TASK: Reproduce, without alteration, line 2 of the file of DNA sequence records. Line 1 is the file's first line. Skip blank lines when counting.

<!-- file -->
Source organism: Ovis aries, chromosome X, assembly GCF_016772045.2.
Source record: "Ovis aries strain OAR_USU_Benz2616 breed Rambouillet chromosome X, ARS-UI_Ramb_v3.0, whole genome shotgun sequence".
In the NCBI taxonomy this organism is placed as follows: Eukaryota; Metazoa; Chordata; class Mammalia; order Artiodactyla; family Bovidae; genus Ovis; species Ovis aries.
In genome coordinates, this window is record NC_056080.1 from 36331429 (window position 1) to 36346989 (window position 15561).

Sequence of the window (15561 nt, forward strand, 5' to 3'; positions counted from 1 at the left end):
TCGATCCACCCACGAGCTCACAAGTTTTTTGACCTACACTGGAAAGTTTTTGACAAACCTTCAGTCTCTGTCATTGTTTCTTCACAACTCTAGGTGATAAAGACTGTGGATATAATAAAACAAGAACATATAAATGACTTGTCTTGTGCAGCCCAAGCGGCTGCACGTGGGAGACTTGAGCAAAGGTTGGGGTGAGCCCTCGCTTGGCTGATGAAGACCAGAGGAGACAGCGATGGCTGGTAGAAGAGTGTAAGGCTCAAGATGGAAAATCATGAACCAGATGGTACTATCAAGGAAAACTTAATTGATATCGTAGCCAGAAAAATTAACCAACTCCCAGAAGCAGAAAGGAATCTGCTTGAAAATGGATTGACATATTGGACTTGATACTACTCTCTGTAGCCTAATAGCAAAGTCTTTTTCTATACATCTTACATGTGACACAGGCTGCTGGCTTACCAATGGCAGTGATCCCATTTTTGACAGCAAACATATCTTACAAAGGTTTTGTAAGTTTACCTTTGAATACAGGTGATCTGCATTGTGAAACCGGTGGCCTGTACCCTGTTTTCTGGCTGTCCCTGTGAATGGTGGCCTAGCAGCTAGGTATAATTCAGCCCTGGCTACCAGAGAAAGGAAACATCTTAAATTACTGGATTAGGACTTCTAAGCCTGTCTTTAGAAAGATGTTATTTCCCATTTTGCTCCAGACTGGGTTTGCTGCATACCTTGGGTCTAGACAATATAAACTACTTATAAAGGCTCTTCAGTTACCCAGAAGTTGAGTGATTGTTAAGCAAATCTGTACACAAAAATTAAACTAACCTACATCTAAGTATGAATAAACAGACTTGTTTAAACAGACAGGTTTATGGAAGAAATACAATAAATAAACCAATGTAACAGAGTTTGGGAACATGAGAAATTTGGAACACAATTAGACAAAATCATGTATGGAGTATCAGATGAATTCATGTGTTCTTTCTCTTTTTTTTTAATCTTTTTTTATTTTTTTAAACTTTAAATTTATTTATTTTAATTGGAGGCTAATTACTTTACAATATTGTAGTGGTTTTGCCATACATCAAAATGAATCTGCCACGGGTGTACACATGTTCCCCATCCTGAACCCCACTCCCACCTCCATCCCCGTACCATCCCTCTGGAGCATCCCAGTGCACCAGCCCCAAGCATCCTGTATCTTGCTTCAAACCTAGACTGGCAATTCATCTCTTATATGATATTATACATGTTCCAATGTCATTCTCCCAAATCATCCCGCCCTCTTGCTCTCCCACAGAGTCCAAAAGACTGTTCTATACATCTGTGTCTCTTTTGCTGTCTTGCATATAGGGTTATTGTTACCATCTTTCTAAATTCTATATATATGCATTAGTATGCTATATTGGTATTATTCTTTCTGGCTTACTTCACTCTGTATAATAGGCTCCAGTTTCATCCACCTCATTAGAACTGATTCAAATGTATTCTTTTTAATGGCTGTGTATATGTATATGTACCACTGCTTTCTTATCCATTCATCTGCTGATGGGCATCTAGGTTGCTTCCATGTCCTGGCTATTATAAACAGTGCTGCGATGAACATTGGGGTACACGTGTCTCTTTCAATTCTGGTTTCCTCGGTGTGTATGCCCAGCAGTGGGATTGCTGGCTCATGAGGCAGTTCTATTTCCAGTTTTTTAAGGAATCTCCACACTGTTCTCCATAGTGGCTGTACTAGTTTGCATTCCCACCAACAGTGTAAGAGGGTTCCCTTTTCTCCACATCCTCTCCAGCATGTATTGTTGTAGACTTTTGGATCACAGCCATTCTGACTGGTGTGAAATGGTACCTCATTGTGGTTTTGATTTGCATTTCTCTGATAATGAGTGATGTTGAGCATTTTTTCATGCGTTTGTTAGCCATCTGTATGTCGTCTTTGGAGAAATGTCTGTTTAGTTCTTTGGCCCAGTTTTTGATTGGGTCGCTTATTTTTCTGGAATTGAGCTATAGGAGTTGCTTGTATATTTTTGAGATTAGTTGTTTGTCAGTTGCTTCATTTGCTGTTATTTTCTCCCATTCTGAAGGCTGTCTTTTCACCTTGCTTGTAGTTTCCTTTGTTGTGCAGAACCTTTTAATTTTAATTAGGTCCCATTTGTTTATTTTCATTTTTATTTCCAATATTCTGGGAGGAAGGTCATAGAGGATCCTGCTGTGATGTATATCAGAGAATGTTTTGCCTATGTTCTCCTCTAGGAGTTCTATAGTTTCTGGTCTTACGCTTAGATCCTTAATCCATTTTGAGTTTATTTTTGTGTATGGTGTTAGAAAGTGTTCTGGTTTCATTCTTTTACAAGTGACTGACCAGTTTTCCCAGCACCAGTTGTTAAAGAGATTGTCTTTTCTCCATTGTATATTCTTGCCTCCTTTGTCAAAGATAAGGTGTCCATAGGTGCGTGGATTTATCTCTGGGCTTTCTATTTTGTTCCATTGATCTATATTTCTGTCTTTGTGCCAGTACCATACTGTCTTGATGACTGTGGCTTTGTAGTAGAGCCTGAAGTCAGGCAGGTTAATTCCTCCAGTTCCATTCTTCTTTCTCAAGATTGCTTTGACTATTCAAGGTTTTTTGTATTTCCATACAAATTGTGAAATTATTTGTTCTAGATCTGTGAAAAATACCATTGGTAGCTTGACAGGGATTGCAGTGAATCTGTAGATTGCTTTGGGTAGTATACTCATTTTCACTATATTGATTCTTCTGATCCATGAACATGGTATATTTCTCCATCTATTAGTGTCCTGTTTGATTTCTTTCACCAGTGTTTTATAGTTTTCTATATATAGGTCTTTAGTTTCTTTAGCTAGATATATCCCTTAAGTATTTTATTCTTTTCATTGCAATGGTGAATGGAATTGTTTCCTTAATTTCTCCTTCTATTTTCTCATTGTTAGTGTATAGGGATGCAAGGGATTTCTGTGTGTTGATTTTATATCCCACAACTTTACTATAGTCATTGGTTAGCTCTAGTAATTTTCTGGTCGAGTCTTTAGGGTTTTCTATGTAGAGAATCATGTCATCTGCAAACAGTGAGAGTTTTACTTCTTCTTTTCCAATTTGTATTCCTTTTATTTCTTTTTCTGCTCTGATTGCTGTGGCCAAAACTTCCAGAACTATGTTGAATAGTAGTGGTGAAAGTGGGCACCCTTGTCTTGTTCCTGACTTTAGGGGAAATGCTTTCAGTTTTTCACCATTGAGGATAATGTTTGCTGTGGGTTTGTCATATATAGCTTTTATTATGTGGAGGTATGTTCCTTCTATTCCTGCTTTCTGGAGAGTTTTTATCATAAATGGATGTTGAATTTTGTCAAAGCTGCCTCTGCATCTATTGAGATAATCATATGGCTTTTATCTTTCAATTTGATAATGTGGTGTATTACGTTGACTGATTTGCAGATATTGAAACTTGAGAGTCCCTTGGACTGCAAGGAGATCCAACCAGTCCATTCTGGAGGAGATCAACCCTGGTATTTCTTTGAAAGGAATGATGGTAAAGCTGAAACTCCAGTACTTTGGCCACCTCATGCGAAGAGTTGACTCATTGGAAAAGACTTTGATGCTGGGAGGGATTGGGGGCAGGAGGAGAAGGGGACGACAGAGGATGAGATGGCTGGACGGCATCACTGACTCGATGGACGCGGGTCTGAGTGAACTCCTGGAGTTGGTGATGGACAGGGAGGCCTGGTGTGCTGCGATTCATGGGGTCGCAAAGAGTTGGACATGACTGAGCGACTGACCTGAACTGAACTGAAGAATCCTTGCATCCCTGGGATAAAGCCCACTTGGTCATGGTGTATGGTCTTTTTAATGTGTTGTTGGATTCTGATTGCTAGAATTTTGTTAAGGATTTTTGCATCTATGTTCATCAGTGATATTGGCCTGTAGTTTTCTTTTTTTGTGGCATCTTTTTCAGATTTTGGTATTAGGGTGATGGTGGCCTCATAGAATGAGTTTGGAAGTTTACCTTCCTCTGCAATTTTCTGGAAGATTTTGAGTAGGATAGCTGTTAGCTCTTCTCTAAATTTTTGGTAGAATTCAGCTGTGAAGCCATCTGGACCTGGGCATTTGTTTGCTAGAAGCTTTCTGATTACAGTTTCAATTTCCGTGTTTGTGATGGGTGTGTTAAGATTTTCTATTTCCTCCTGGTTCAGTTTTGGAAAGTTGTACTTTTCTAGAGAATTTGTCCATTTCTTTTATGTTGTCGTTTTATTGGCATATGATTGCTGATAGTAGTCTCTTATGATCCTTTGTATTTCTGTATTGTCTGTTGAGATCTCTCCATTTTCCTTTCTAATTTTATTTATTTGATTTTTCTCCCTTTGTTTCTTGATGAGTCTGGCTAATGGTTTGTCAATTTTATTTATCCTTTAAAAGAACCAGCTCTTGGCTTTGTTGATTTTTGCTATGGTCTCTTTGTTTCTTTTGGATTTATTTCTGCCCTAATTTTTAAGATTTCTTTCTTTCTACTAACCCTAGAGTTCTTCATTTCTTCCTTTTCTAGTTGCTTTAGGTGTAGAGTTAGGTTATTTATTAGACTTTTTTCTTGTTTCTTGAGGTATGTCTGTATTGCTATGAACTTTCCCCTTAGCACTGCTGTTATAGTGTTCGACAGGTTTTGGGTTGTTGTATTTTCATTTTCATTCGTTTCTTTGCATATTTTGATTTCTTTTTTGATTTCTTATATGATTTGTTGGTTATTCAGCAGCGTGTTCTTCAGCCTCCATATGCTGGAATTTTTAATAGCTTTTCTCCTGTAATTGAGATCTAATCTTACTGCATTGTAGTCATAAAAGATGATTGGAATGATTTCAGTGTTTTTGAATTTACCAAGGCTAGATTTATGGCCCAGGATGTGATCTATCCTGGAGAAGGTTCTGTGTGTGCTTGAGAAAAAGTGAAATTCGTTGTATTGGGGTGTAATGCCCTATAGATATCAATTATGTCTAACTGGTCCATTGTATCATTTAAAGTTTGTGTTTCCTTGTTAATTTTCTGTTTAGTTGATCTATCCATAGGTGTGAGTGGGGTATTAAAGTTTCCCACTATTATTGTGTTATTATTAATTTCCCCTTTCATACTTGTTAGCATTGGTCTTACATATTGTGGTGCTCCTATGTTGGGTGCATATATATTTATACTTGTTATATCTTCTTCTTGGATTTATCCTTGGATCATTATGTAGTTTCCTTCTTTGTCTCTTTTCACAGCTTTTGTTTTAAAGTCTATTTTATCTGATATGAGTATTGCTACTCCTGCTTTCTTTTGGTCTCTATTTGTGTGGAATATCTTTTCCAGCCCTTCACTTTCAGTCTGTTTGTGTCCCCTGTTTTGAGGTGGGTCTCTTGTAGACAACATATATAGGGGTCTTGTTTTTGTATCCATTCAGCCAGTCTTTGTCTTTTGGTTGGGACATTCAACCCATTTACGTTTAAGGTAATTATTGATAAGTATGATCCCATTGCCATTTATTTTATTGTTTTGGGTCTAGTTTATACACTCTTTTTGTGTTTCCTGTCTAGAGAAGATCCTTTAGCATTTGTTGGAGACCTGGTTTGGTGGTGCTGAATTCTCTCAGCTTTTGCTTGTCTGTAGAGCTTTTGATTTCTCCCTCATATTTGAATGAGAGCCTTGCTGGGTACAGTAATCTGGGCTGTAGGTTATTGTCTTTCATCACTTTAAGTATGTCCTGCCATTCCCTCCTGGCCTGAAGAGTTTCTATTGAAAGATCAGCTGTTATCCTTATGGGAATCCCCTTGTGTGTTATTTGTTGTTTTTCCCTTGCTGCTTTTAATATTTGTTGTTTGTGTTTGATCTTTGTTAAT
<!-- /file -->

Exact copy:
Source record: "Ovis aries strain OAR_USU_Benz2616 breed Rambouillet chromosome X, ARS-UI_Ramb_v3.0, whole genome shotgun sequence".